The travellers will have to present a valid negative test result that has to be taken within 72 hours before their flight to Singapore, the Health Ministry said in a statement late on Wednesday. It said the move had been taken to reduce the imported cases from India.

Men wearing a protective face mask as a precaution against the coronavirus, chat in front of the Eiffel Tower, in Paris, Saturday, Sept. 5, 2020. (AP Photo/Francois Mori)

South Korea’s new cases remain below 200 for eighth straight day

South Korea’s new coronavirus cases have stayed below 200 for an eighth straight day, suggesting the recent viral resurgence is slowing amid stringent social distancing rules. The Korea Centers for Disease Control and Prevention said Thursday it recorded 155 additional cases over the past 24 hours, taking the national tally to 21,743, with 346 deaths.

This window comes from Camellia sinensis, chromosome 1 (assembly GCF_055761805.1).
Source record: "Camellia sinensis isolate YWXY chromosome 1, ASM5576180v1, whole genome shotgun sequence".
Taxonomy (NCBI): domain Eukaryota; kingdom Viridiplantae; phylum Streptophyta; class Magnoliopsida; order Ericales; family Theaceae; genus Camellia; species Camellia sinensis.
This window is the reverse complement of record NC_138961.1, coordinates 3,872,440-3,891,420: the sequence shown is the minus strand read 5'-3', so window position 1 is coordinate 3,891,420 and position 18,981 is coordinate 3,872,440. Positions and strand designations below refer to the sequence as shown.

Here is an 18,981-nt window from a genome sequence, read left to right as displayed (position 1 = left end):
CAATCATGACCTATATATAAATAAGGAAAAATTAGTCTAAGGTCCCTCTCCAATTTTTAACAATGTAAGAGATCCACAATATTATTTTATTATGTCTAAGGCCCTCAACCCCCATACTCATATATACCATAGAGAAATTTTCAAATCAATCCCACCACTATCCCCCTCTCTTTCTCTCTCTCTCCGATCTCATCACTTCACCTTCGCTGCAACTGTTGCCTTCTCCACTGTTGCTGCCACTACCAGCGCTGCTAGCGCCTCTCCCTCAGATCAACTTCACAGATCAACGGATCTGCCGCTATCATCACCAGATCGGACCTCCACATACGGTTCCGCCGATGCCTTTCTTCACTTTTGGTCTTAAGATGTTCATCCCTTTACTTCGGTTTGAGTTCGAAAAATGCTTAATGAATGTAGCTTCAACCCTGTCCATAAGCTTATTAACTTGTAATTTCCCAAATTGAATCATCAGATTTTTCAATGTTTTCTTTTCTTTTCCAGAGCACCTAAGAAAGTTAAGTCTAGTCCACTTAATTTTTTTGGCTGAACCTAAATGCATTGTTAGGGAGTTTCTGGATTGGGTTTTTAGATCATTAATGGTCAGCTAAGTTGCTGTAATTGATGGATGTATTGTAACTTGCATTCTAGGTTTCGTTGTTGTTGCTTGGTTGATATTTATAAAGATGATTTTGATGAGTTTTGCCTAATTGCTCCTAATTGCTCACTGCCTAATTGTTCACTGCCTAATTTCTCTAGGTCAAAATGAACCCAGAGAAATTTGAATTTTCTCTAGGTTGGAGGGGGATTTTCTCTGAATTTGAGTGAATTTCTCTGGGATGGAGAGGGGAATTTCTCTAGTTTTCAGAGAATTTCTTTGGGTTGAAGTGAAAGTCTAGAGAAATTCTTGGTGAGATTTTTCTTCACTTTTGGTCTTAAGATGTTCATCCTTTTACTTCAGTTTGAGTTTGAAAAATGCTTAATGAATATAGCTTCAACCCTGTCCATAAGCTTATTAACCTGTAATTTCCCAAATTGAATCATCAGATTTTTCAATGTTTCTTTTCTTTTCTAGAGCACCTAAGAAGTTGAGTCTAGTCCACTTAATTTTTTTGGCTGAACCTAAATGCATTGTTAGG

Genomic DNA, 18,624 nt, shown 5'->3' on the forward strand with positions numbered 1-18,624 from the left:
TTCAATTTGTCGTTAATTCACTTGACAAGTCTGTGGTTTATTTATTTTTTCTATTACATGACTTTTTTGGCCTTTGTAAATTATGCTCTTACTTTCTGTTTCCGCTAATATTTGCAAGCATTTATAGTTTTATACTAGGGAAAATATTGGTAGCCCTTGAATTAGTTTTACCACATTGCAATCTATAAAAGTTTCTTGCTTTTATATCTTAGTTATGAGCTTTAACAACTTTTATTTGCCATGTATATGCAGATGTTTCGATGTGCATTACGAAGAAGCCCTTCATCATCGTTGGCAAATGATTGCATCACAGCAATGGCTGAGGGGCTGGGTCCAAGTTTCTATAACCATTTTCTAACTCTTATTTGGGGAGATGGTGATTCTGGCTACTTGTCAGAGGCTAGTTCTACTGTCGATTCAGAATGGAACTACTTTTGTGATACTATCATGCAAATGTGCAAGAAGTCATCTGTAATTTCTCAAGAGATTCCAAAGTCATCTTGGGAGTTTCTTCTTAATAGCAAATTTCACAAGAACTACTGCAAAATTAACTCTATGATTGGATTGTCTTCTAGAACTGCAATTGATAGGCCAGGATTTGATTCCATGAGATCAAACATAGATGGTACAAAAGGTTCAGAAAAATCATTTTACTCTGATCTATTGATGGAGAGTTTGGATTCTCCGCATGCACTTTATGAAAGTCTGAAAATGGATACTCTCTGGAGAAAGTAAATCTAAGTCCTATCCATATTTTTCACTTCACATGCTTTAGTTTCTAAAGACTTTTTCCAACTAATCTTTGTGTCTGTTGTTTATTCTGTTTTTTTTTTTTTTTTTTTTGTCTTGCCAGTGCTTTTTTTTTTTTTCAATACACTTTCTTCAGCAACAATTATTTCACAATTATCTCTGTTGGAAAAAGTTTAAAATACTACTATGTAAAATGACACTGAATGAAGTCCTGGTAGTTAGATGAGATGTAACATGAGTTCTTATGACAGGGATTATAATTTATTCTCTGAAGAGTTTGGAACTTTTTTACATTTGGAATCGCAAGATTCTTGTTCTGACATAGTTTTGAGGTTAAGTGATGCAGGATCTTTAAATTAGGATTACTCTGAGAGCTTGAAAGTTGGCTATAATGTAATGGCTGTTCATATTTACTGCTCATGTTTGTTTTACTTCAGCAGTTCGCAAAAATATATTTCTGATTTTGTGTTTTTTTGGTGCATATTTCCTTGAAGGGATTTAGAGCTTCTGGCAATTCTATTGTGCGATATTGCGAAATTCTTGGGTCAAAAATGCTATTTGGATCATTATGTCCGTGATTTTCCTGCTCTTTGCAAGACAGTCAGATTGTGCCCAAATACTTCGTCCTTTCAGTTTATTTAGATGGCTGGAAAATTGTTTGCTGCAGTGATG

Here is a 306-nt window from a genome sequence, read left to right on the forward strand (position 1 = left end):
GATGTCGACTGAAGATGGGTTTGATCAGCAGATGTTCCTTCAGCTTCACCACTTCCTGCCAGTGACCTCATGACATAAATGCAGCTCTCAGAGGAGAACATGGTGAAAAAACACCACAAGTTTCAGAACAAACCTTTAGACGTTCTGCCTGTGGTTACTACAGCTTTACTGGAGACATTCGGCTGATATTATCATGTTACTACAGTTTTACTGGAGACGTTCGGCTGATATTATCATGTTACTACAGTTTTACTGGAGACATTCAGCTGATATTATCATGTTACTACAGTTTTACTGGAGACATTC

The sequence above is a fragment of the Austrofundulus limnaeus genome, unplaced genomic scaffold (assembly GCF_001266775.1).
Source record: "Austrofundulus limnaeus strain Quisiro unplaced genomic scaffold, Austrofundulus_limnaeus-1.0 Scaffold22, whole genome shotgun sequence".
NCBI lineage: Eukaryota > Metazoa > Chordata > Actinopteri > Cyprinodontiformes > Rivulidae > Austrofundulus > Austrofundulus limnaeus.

South Korea had seen a spike in new infections since early August, mostly in the greater Seoul area. Authorities in the Seoul region have subsequently ordered the shutdown of churches, nightspots and fitness centers and restricted dining at restaurants.

An almost empty Thames Clipper boat sails past the South Bank during the coronavirus pandemic on the River Thames, in central London, Tuesday, Sept. 8, 2020. (Yui Mok/PA via AP)

Australia urges Victoria state to lift night curfew

Australia’s COVID-19 hotspot state, Victoria, should consider lifting a night curfew if the decision was not made on health advice, federal Health Minister Greg Hunt said, as total pandemic deaths in the state crossed 700 on Thursday. The federal government has been anxious to ensure state restrictions are not prolonged for longer than necessary given the damage to the economy.

The state on Sunday extended tough restrictions to Sept. 28, including a night curfew from 8 p.m. to 5 a.m. in Melbourne.The daily rise in cases eased in Victoria on Thursday as it reported 51 new cases in the past 24 hours, compared with 76 cases a day earlier. Seven people died from the virus compared with 11 deaths reported on Wednesday.